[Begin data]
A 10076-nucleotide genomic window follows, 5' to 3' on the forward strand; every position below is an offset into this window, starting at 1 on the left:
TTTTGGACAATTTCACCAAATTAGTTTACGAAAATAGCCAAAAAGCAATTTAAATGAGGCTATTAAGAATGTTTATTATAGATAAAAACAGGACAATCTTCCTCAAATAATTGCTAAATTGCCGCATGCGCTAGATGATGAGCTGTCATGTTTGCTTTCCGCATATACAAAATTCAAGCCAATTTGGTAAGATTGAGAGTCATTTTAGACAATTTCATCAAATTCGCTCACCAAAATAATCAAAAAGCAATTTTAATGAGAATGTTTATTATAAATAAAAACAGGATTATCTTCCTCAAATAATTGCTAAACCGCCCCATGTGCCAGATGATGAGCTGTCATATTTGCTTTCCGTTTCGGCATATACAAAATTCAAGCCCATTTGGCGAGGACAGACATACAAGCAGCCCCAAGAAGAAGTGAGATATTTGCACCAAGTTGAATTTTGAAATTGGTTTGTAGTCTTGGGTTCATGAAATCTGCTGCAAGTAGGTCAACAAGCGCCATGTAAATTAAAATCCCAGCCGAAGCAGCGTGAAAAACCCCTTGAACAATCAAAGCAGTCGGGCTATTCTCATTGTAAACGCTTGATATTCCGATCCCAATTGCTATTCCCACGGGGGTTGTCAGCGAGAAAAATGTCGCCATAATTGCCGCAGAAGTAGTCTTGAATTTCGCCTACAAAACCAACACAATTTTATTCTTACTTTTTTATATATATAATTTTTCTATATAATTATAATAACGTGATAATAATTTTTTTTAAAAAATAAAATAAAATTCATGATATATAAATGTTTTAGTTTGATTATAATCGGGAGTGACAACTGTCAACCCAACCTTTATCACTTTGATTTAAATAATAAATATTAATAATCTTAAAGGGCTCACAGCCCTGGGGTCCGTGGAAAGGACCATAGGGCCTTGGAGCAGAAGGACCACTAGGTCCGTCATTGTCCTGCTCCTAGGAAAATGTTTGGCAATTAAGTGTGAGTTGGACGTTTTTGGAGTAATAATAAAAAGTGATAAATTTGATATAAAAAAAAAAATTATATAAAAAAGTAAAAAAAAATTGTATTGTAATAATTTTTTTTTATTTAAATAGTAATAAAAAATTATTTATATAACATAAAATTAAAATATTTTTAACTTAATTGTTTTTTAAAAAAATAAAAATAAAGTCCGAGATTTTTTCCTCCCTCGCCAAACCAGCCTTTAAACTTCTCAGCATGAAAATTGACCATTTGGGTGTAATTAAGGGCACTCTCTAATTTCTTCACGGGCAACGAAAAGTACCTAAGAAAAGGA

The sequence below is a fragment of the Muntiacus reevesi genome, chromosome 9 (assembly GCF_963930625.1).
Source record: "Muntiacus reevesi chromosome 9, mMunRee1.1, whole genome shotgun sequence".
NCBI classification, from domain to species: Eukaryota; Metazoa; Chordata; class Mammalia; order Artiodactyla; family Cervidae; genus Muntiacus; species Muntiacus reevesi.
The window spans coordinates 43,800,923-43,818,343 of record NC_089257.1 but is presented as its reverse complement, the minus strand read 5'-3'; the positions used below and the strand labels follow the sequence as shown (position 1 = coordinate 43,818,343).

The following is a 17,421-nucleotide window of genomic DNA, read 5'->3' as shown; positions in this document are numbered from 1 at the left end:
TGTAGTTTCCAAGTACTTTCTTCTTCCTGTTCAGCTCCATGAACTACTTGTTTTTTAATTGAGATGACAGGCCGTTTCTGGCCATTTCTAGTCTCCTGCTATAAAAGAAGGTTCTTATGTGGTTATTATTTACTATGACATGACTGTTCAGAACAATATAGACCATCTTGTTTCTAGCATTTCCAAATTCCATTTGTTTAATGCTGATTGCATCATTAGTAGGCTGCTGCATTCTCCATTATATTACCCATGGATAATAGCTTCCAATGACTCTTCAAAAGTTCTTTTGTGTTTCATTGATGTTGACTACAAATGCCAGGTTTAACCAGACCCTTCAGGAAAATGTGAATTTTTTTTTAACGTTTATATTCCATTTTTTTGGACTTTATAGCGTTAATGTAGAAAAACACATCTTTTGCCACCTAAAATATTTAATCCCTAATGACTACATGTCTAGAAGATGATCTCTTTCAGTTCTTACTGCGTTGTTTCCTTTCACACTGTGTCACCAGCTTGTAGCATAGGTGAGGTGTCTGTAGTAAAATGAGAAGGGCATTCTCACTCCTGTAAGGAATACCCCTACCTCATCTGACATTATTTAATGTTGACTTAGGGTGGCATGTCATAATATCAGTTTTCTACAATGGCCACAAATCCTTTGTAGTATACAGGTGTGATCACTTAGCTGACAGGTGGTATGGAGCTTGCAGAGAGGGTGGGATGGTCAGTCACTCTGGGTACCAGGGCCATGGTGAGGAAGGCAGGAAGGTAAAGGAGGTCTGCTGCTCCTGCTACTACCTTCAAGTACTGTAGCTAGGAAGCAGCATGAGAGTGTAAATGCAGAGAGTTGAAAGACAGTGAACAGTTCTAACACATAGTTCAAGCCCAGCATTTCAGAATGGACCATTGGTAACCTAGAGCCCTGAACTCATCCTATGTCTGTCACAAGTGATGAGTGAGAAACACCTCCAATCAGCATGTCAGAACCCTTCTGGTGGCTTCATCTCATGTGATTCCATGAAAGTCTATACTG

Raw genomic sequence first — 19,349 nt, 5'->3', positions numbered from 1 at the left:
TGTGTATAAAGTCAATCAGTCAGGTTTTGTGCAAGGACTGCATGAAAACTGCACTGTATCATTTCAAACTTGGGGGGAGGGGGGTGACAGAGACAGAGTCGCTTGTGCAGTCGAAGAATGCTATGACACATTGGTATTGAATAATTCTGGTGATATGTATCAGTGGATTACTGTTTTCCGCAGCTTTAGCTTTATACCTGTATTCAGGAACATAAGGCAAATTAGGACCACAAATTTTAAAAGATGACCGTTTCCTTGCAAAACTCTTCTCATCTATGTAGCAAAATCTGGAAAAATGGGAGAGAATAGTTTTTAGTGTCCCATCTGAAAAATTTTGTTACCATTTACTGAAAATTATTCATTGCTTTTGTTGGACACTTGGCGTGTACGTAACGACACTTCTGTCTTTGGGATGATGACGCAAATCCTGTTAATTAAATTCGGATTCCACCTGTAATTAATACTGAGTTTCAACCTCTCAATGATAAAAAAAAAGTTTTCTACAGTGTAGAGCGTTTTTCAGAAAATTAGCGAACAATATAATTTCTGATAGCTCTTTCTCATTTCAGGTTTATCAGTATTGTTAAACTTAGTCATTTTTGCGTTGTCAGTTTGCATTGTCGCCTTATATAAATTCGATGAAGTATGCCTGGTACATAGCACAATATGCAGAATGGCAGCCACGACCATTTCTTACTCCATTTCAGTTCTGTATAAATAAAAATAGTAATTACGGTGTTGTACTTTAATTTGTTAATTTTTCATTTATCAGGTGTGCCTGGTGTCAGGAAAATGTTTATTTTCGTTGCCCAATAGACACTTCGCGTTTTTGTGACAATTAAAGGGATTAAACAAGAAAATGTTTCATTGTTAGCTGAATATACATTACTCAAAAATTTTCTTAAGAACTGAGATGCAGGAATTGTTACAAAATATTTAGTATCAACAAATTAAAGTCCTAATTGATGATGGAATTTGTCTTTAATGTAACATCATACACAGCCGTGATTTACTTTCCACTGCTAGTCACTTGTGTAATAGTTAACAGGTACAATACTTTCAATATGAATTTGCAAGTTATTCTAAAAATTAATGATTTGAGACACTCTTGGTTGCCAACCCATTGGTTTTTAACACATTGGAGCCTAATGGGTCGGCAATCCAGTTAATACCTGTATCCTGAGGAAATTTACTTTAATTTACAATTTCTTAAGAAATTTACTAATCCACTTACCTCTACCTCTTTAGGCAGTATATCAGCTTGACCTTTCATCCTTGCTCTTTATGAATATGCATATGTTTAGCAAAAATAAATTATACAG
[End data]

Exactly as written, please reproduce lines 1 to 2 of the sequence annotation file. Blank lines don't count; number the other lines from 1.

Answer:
A 10076-nucleotide genomic window follows, 5' to 3' on the forward strand; every position below is an offset into this window, starting at 1 on the left:
TTTTGGACAATTTCACCAAATTAGTTTACGAAAATAGCCAAAAAGCAATTTAAATGAGGCTATTAAGAATGTTTATTATAGATAAAAACAGGACAATCTTCCTCAAATAATTGCTAAATTGCCGCATGCGCTAGATGATGAGCTGTCATGTTTGCTTTCCGCATATACAAAATTCAAGCCAATTTGGTAAGATTGAGAGTCATTTTAGACAATTTCATCAAATTCGCTCACCAAAATAATCAAAAAGCAATTTTAATGAGAATGTTTATTATAAATAAAAACAGGATTATCTTCCTCAAATAATTGCTAAACCGCCCCATGTGCCAGATGATGAGCTGTCATATTTGCTTTCCGTTTCGGCATATACAAAATTCAAGCCCATTTGGCGAGGACAGACATACAAGCAGCCCCAAGAAGAAGTGAGATATTTGCACCAAGTTGAATTTTGAAATTGGTTTGTAGTCTTGGGTTCATGAAATCTGCTGCAAGTAGGTCAACAAGCGCCATGTAAATTAAAATCCCAGCCGAAGCAGCGTGAAAAACCCCTTGAACAATCAAAGCAGTCGGGCTATTCTCATTGTAAACGCTTGATATTCCGATCCCAATTGCTATTCCCACGGGGGTTGTCAGCGAGAAAAATGTCGCCATAATTGCCGCAGAAGTAGTCTTGAATTTCGCCTACAAAACCAACACAATTTTATTCTTACTTTTTTATATATATAATTTTTCTATATAATTATAATAACGTGATAATAATTTTTTTTAAAAAATAAAATAAAATTCATGATATATAAATGTTTTAGTTTGATTATAATCGGGAGTGACAACTGTCAACCCAACCTTTATCACTTTGATTTAAATAATAAATATTAATAATCTTAAAGGGCTCACAGCCCTGGGGTCCGTGGAAAGGACCATAGGGCCTTGGAGCAGAAGGACCACTAGGTCCGTCATTGTCCTGCTCCTAGGAAAATGTTTGGCAATTAAGTGTGAGTTGGACGTTTTTGGAGTAATAATAAAAAGTGATAAATTTGATATAAAAAAAAAAATTATATAAAAAAGTAAAAAAAAATTGTATTGTAATAATTTTTTTTTATTTAAATAGTAATAAAAAATTATTTATATAACATAAAATTAAAATATTTTTAACTTAATTGTTTTTTAAAAAAATAAAAATAAAGTCCGAGATTTTTTCCTCCCTCGCCAAACCAGCCTTTAAACTTCTCAGCATGAAAATTGACCATTTGGGTGTAATTAAGGGCACTCTCTAATTTCTTCACGGGCAACGAAAAGTACCTAAGAAAAGGA